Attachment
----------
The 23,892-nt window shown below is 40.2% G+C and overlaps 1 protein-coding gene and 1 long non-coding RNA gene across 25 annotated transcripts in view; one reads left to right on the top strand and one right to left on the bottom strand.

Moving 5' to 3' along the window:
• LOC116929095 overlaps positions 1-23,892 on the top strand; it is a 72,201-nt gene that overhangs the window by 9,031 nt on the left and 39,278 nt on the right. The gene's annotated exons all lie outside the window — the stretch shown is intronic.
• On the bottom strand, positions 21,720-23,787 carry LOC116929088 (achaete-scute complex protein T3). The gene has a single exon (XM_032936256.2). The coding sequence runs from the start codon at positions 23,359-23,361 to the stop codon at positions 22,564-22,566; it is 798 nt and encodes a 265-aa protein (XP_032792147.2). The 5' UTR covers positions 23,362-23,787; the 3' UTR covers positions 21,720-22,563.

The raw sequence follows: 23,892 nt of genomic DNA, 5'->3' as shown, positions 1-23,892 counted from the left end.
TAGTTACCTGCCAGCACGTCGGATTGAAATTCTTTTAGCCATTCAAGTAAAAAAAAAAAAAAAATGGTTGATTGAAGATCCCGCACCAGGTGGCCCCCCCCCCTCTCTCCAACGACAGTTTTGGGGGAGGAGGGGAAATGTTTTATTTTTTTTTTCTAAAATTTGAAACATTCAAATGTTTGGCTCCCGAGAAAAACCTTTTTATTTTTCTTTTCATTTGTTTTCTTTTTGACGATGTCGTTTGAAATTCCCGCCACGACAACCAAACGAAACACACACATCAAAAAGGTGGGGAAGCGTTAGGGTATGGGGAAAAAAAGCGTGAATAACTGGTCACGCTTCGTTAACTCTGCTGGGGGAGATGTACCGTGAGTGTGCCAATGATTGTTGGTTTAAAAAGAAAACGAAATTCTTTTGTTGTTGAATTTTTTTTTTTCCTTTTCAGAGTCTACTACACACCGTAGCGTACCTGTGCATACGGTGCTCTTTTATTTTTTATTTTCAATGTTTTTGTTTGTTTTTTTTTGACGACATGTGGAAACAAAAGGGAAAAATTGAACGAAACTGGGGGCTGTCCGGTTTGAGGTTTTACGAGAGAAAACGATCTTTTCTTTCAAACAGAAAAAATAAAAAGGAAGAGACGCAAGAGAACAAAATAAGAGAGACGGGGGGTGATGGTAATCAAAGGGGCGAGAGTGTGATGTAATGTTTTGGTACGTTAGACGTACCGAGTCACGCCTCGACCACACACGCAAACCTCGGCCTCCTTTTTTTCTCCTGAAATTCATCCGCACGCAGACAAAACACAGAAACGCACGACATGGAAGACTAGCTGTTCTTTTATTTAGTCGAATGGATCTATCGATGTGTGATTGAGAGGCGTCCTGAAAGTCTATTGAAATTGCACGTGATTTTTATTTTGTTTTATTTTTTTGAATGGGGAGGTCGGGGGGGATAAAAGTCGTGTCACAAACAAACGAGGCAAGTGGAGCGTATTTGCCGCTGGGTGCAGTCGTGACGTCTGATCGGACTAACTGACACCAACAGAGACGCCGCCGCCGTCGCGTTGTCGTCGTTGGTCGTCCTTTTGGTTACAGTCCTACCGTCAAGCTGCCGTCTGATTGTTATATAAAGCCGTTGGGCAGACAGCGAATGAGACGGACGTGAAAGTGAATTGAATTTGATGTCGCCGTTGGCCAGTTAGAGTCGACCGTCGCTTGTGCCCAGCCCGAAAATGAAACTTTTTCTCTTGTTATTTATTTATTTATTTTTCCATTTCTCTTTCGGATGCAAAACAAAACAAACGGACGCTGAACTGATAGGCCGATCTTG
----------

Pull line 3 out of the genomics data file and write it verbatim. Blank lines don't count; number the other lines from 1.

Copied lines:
• LOC116929095 overlaps positions 1-23,892 on the top strand; it is a 72,201-nt gene that overhangs the window by 9,031 nt on the left and 39,278 nt on the right. The gene's annotated exons all lie outside the window — the stretch shown is intronic.